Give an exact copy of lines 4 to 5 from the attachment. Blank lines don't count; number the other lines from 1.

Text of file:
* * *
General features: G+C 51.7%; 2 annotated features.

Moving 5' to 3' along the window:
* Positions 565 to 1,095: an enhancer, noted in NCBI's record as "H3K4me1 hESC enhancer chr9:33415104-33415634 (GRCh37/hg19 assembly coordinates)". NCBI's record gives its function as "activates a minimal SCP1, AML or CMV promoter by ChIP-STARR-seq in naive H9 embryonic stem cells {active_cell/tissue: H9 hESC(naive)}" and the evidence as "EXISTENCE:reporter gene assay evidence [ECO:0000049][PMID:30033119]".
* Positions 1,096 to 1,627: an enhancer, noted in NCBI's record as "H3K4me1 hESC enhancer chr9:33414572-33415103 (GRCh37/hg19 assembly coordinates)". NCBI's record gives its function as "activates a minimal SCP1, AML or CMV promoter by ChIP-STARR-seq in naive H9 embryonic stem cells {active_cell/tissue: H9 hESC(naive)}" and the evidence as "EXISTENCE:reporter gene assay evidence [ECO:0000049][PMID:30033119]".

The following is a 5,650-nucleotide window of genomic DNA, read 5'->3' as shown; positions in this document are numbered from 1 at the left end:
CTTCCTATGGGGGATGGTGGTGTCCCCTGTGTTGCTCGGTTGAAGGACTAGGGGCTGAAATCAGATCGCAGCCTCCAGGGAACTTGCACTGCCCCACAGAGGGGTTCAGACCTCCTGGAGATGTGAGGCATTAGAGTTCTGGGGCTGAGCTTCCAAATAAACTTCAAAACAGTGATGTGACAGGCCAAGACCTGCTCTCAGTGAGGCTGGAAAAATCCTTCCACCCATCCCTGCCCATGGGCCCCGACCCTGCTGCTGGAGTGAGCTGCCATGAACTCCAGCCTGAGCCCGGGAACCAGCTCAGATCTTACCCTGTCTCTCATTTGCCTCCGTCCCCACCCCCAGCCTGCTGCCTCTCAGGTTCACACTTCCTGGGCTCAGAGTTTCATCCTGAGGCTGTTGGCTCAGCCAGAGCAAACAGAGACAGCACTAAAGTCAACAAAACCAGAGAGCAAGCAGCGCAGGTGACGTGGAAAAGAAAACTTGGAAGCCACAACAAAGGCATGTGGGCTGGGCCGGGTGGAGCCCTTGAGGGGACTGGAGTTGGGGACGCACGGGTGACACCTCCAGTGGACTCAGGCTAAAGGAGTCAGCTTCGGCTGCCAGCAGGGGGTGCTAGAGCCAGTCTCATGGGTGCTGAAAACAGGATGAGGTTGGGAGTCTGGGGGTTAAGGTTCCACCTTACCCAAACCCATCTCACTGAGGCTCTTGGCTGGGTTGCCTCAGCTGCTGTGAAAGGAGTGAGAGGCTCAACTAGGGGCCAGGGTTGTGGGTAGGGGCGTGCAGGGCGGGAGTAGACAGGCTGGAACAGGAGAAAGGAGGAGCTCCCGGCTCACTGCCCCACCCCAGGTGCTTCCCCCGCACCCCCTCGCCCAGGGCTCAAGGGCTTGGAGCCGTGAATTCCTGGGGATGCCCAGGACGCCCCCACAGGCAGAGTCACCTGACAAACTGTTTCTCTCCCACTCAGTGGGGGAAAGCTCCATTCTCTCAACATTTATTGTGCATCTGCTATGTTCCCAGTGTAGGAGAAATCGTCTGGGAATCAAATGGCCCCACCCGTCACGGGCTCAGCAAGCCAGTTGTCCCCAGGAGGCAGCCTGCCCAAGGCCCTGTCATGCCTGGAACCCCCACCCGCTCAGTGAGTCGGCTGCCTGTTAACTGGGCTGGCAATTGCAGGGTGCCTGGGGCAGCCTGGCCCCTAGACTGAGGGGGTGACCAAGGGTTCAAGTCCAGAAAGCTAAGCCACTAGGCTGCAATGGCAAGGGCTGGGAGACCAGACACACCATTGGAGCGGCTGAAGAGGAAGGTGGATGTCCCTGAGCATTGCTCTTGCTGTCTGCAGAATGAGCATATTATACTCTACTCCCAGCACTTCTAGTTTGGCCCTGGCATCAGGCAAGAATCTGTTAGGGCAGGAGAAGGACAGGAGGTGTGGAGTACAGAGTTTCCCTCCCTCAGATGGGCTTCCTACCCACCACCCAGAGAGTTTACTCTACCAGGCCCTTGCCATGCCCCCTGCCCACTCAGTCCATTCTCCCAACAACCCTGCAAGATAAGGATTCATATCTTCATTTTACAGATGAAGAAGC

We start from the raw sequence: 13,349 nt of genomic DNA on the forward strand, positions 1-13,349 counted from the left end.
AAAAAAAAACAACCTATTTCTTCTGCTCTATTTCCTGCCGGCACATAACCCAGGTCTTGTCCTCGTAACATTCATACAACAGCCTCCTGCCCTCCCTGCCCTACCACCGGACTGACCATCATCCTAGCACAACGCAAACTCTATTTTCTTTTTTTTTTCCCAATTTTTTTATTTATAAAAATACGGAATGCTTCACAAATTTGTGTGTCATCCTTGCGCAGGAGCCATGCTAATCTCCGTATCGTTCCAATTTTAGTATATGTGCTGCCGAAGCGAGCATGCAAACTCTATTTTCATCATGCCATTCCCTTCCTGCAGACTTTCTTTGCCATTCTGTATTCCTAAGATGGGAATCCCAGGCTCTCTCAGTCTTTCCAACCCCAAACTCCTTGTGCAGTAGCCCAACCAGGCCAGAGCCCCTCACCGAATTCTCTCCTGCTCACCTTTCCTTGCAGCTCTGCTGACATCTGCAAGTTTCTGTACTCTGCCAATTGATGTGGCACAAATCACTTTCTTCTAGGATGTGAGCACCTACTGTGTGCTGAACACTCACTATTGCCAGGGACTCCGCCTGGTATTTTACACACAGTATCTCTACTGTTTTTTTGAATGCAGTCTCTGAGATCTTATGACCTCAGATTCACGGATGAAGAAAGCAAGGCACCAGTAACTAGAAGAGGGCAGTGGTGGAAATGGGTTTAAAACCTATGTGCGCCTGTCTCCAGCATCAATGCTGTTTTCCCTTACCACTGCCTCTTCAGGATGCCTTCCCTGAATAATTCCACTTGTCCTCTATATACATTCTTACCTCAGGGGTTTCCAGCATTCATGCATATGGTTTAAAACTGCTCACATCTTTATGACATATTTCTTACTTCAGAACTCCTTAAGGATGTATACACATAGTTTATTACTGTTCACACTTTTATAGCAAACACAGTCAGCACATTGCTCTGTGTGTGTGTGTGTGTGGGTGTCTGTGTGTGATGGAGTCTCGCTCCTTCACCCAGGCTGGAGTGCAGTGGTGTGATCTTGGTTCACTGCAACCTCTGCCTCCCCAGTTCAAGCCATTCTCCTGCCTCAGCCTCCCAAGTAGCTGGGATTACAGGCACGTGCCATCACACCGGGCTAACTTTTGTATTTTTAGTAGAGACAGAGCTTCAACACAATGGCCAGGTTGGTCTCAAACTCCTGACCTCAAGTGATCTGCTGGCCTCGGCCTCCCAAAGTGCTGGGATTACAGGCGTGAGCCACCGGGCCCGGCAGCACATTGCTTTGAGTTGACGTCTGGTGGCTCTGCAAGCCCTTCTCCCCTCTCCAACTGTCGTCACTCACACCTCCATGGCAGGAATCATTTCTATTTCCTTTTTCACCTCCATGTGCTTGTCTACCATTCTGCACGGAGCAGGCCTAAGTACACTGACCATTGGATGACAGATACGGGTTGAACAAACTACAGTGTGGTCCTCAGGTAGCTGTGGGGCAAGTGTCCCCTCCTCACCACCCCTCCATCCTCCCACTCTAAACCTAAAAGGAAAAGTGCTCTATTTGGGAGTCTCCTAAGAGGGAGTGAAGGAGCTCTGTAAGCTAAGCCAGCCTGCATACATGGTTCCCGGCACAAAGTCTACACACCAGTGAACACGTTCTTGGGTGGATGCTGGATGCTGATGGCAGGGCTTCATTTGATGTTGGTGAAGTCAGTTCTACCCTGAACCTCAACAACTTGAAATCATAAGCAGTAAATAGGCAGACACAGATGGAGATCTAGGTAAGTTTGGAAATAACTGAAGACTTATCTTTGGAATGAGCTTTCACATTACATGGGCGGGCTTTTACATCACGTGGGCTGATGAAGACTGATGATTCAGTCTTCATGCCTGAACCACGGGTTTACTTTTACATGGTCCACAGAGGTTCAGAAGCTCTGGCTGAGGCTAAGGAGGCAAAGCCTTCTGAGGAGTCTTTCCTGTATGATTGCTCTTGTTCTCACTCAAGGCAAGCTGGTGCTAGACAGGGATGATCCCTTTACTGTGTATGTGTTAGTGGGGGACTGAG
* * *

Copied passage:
* Positions 1,096 to 1,627: an enhancer, noted in NCBI's record as "H3K4me1 hESC enhancer chr9:33414572-33415103 (GRCh37/hg19 assembly coordinates)". NCBI's record gives its function as "activates a minimal SCP1, AML or CMV promoter by ChIP-STARR-seq in naive H9 embryonic stem cells {active_cell/tissue: H9 hESC(naive)}" and the evidence as "EXISTENCE:reporter gene assay evidence [ECO:0000049][PMID:30033119]".

The following is a 5,650-nucleotide window of genomic DNA, read 5'->3' as shown; positions in this document are numbered from 1 at the left end: